Rigging three cameras
On a technical level, there’s a lot that needs to happen in terms of proper spacing, finding the zero parallax point, lens selection, determining your overlap, rigging, payload balancing, and a million other small things. Every RED Weapon 8K VV Monstro has a JETPACK SDI Module attached to sync genlock, provide power, control the camera, etc. This is actually one of the first times Phil had ever seen this bad boy used to maximum intent. Without using this module, the project would have been a lot more difficult to pull off. To create a quality stitch with pixel and frame accuracy it’s key to have genlock. During the rigging, especially since this was the first time setting up this rig, digging into the camera settings via WiFi and FoolControl was very useful, however, once cameras were slaved and synced properly it was a matter of controlling just the master brain. There was a bit of experimentation with our overlap which once locked led to the final balance and tuning of the K1 Hammerhead.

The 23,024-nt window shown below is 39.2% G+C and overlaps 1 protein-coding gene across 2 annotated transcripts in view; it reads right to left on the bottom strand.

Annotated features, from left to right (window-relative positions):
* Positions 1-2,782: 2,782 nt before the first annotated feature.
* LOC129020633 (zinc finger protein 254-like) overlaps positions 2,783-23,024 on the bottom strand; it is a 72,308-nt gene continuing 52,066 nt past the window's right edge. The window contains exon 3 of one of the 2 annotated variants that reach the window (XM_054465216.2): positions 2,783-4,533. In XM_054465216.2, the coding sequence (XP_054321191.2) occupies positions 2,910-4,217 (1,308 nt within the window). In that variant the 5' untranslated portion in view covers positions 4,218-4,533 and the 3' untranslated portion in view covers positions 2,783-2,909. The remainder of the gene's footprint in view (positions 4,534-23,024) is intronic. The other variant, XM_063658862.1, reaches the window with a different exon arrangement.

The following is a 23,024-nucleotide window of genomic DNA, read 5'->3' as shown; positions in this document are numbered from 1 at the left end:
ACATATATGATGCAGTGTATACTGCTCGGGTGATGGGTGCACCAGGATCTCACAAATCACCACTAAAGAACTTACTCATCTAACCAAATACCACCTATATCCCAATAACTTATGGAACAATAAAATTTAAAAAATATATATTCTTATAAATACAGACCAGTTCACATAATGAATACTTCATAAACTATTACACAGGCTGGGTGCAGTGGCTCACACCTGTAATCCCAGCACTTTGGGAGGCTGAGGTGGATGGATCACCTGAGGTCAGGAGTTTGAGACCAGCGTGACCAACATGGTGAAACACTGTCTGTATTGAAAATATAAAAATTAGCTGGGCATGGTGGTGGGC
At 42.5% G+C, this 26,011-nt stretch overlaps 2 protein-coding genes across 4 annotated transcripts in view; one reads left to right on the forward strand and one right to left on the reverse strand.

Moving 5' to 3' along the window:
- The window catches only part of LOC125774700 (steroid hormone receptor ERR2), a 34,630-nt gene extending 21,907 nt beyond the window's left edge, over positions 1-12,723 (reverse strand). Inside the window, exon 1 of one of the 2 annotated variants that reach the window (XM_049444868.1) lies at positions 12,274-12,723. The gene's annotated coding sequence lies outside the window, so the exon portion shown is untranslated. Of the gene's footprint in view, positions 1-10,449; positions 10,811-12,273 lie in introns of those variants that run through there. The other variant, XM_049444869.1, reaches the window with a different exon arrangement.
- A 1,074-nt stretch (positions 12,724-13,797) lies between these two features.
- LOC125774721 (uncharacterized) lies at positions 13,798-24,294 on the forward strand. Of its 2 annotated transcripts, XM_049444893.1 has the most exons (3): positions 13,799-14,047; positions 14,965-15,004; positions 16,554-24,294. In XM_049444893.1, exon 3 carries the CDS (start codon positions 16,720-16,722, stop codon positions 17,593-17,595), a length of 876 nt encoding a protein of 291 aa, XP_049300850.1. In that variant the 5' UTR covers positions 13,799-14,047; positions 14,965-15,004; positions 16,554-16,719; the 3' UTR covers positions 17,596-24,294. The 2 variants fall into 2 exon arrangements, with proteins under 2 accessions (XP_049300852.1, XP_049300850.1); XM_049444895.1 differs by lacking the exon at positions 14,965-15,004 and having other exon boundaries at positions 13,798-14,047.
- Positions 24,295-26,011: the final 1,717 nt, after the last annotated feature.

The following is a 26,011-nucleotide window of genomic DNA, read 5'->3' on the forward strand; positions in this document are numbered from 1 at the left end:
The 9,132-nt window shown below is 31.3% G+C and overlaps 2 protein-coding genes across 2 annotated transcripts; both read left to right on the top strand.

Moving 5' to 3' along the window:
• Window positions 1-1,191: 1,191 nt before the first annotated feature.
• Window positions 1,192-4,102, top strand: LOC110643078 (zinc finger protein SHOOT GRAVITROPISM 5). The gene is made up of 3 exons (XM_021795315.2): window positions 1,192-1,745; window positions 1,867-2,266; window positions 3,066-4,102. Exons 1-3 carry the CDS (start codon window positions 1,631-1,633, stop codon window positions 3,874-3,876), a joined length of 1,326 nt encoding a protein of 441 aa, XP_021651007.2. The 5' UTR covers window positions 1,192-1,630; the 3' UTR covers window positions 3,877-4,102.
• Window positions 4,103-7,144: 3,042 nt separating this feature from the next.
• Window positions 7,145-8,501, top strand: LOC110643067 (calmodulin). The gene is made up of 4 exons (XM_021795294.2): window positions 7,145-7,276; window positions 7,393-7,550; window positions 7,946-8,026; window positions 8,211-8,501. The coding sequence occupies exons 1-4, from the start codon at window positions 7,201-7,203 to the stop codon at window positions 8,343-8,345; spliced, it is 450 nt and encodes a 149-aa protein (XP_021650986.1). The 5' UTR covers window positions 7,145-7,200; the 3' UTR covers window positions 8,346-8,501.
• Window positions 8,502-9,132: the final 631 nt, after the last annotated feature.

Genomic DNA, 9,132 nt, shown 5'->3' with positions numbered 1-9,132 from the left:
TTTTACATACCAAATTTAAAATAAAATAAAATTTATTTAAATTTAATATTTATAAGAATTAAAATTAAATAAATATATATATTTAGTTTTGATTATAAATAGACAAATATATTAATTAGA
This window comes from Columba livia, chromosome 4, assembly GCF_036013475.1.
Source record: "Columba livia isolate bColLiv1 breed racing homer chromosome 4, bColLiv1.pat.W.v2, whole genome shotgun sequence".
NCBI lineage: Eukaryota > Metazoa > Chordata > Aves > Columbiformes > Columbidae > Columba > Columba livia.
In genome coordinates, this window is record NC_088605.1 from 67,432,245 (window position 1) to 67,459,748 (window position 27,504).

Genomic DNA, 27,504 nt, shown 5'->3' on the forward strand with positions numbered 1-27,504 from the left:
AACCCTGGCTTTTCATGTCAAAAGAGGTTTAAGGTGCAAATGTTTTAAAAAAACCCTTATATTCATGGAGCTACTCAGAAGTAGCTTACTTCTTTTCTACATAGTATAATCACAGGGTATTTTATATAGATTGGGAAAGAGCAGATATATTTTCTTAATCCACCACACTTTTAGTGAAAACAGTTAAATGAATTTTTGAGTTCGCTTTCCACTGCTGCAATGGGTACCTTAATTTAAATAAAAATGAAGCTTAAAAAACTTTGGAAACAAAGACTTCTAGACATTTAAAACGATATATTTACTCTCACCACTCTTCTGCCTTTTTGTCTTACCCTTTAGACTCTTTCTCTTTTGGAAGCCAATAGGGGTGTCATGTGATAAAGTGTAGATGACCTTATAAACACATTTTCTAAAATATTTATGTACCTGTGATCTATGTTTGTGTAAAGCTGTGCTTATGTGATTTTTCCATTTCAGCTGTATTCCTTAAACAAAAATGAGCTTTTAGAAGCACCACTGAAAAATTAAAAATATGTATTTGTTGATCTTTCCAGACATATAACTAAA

Up in the air
Once everything was rigged and tested out it was time to get up in the air and get to shooting. Mounted on the Shotover Controller were 3X SmallHD displays placed in a vertical orientation. Phil had a few moments on the ground to do some test stitches, but visually seeing the wide image for the first time was exciting and certainly a new way to look at New York.
So what did this exact setup actually produce? Well with the 3X 8K VV sensors and the absolute thinnest overlap they ended up capturing 12x8K images, approximately 100 megapixels. The approximate image plane was about 60x40mm, which means this was pretty close to shooting 48 frames per second with a 645 200 still Cameras. Additionally, with the lens setup using the 3X 35mm Tokina Cinema Vista Primes they netted a horizontal field of view of around 103 degrees, which would be approximately be the equivalent of a 10mm prime on Super 35mm.